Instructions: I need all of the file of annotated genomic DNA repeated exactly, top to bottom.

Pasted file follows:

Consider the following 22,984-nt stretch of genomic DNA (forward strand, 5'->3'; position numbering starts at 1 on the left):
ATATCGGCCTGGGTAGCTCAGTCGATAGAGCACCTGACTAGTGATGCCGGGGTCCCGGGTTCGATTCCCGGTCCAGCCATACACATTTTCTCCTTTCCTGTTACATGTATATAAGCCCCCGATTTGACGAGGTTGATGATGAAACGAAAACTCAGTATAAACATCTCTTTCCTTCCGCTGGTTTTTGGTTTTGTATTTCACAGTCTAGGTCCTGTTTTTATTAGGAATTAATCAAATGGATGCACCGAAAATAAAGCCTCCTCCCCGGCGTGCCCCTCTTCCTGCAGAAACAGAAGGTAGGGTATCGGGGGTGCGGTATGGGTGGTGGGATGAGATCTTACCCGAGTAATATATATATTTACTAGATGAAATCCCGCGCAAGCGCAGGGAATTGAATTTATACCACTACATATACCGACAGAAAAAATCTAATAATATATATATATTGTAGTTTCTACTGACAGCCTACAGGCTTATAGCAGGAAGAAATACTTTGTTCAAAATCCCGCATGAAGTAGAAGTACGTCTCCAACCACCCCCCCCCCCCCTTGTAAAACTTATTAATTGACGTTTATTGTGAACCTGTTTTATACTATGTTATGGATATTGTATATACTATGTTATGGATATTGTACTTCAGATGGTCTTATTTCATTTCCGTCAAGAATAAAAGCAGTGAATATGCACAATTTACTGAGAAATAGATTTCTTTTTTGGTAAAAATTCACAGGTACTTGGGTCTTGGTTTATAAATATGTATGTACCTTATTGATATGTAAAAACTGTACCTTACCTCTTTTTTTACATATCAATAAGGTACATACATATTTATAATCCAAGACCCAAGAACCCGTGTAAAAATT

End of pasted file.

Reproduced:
Consider the following 22,984-nt stretch of genomic DNA (forward strand, 5'->3'; position numbering starts at 1 on the left):
ATATCGGCCTGGGTAGCTCAGTCGATAGAGCACCTGACTAGTGATGCCGGGGTCCCGGGTTCGATTCCCGGTCCAGCCATACACATTTTCTCCTTTCCTGTTACATGTATATAAGCCCCCGATTTGACGAGGTTGATGATGAAACGAAAACTCAGTATAAACATCTCTTTCCTTCCGCTGGTTTTTGGTTTTGTATTTCACAGTCTAGGTCCTGTTTTTATTAGGAATTAATCAAATGGATGCACCGAAAATAAAGCCTCCTCCCCGGCGTGCCCCTCTTCCTGCAGAAACAGAAGGTAGGGTATCGGGGGTGCGGTATGGGTGGTGGGATGAGATCTTACCCGAGTAATATATATATTTACTAGATGAAATCCCGCGCAAGCGCAGGGAATTGAATTTATACCACTACATATACCGACAGAAAAAATCTAATAATATATATATATTGTAGTTTCTACTGACAGCCTACAGGCTTATAGCAGGAAGAAATACTTTGTTCAAAATCCCGCATGAAGTAGAAGTACGTCTCCAACCACCCCCCCCCCCCCTTGTAAAACTTATTAATTGACGTTTATTGTGAACCTGTTTTATACTATGTTATGGATATTGTATATACTATGTTATGGATATTGTACTTCAGATGGTCTTATTTCATTTCCGTCAAGAATAAAAGCAGTGAATATGCACAATTTACTGAGAAATAGATTTCTTTTTTGGTAAAAATTCACAGGTACTTGGGTCTTGGTTTATAAATATGTATGTACCTTATTGATATGTAAAAACTGTACCTTACCTCTTTTTTTACATATCAATAAGGTACATACATATTTATAATCCAAGACCCAAGAACCCGTGTAAAAATT